The Argentine Jewish community is the largest in Latin America and the seventh largest in the world. Settlement began when Jews were expelled from Spain in the sixteenth century and there have been several waves of immigrants fleeing persecution since. After fleeing Argentina when they became persecuted under the junta here in the 1970s and 80s, the population is now down under 200,000.

More McDonalds than anywhere else we’ve been

Though it severely dampened by spirits and forced me to sample yet another cut of beef instead, the presence of a kosher McDonalds says something about fast food development here. If you have a McDonald’s that caterers specifically to a relatively small population group it must be pretty darn popular. And indeed so it seems to be. In Buenos Aires at least, the concentration of McDonalds is waaay more than anywhere else we’ve been. In the same mall of our kosher misadventure there were at least two other McDonald’s.

The pricing seems to be accessible to ordinary portenos. With our black market exchange it’s very cheap – a combo for $3 – 4USD – and even without it seems comparable to home, though more expensive than a slice or two of cheese pizza.

This leads us to the conclusion that, like men carrying babies, well organised rubbish connection and hot water in public bathrooms, in fast food terms, Buenos Aires feels more like home than anywhere else we’ve been. That means it is the first stage four we’ve encountered: Western fast food is ubiquitous and amongst the cheapest meal you can buy.

Fast food development: Bolivia killed McDonald’s

Regular readers will know of our project to track and categorise fast food development in the countries we visit as a proxy for overall development. Bolivia presents a challenging case.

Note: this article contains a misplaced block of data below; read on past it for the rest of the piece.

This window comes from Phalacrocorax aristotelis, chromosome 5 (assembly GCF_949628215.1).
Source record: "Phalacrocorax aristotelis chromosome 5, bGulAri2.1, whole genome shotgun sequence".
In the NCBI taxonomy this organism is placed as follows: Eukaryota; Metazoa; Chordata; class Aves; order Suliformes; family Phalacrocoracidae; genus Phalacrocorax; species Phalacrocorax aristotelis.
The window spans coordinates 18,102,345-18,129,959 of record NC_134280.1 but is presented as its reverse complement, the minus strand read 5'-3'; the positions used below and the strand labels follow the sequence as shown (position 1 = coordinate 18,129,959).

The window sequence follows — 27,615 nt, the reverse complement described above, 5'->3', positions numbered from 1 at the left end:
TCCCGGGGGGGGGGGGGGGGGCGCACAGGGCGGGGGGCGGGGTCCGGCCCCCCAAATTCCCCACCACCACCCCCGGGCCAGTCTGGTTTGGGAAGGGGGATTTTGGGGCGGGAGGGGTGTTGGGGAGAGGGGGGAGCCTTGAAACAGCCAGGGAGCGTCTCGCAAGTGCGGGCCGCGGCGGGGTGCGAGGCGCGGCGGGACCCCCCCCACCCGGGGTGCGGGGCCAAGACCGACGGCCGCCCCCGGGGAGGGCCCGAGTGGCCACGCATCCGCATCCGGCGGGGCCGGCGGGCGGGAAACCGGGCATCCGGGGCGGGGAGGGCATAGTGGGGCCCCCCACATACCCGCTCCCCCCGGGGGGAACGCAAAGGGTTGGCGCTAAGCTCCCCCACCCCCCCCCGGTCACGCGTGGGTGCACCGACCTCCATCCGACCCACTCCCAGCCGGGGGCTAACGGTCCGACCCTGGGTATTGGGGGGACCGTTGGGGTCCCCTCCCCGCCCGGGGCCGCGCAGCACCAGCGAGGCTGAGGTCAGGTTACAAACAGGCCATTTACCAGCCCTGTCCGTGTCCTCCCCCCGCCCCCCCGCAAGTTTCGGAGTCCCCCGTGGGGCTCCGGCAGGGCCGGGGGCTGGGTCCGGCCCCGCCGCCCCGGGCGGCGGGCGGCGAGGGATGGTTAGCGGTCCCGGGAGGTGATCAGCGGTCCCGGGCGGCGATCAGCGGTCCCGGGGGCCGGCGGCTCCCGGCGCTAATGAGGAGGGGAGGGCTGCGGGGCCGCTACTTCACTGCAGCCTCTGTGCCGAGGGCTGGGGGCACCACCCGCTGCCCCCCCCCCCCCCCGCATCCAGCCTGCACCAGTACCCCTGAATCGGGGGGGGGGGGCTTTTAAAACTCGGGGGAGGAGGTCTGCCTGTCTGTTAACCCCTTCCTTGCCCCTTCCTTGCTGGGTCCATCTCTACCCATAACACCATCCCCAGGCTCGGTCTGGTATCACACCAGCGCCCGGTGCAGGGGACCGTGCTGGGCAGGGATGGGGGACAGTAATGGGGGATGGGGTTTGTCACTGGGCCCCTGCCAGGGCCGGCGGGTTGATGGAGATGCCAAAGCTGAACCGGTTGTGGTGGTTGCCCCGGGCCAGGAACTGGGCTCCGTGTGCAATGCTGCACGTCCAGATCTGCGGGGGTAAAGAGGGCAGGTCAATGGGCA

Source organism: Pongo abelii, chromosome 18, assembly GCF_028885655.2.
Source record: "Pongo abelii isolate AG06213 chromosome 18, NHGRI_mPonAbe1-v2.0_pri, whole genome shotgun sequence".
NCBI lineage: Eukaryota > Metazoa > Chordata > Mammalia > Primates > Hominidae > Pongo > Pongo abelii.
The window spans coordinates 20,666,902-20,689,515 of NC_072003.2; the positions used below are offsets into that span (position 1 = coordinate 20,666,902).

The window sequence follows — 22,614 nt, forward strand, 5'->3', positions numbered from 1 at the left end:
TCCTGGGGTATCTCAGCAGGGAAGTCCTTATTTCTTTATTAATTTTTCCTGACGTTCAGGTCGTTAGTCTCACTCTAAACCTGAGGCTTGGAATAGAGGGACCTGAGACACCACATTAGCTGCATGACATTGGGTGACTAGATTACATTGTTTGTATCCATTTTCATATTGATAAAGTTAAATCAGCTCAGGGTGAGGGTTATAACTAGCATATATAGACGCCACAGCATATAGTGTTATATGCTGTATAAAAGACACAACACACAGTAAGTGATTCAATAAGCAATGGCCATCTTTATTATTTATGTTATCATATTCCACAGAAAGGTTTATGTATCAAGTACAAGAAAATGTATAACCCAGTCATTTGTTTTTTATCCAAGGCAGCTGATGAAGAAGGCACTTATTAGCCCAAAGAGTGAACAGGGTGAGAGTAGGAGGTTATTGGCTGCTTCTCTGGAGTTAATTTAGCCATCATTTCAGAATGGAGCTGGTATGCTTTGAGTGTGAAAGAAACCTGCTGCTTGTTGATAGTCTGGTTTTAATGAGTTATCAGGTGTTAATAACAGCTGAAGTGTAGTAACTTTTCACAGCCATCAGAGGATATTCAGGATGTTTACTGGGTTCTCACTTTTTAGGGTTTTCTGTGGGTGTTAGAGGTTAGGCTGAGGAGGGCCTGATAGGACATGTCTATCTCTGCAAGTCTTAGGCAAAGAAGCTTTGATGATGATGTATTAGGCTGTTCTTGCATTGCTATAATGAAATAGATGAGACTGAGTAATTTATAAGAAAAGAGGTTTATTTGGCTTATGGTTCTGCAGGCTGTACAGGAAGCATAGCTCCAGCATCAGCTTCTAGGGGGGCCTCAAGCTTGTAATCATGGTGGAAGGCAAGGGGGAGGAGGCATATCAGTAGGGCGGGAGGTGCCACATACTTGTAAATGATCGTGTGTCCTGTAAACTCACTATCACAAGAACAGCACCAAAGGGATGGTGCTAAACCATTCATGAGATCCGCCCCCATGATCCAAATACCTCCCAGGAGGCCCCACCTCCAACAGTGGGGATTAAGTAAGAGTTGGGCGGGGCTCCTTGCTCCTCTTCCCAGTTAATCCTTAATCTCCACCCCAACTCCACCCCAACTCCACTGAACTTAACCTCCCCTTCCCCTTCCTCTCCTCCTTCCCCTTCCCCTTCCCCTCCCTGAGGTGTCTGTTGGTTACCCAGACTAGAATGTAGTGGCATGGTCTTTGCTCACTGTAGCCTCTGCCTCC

McDonald’s has gone

Until 2002 Bolivia had McDonald’s – the very clarion of fast food development – and now it doesn’t. There’s three competing narratives about why the chain closed its eight franchises:

  1. Bolivians felt McDonald’s was unhealthy and shunned it. This is plainly implausible. Bolivia has some of the least healthy food we’ve seen. Anywhere. Witness not only the street stall hamburgers but the ubiquitous fried chicken, the egregious placement of icing sugar in unexpected places, and the general lack of fruit and vegetables.
  2. Bolivians just didn’t have a taste for McDonald’s. They like their hamburgers but they like them prepared lovingly by cholitas on the street. ‘Fast’ is an anathema to the way they think food should be produced. This might be closer to the mark. Just as in La Paz there are a lot more markets than supermarkets, it’s believable that people would choose their local seller over the big plastic American version.
  3. There was a dispute between local franchises and golden arches HQ. This isn’t much talked about. But you can imagine that might well have been the real catalyst for withdrawal. There’s also a lot of evidence that the government was pretty keen on promoting the other narratives, and that might have involved them making it hard for McD’s to operate. Current President Evo Morales had a rant about Western fast food at the UN. He’s also called coke the black blood of capitalism.

Interestingly, no one really talks about price. We had cause to visit Burger King once or twice when a rough bout of food poisoning has us suspicious of any food that wasn’t at least half plastic. It was super expensive, comparatively. A combo was about the cost of a whole meal in a nice restaurant. Oh, and Burger King you say? Yea, that kind of undermines the case that Bolivians don’t like fast food chains. Maybe they just think the burger are better at BK.

Bolivia almost defies categorisation

But where does all that leave us in terms of the all important categorisation? Morales would like us to say Bolivia is part of the mythical stage 5 – the country that has evolved beyond Western fast food. But Burger King’s presence defies that, as does our suspicion that if Bolivians were richer there’d be more choice in Western franchises.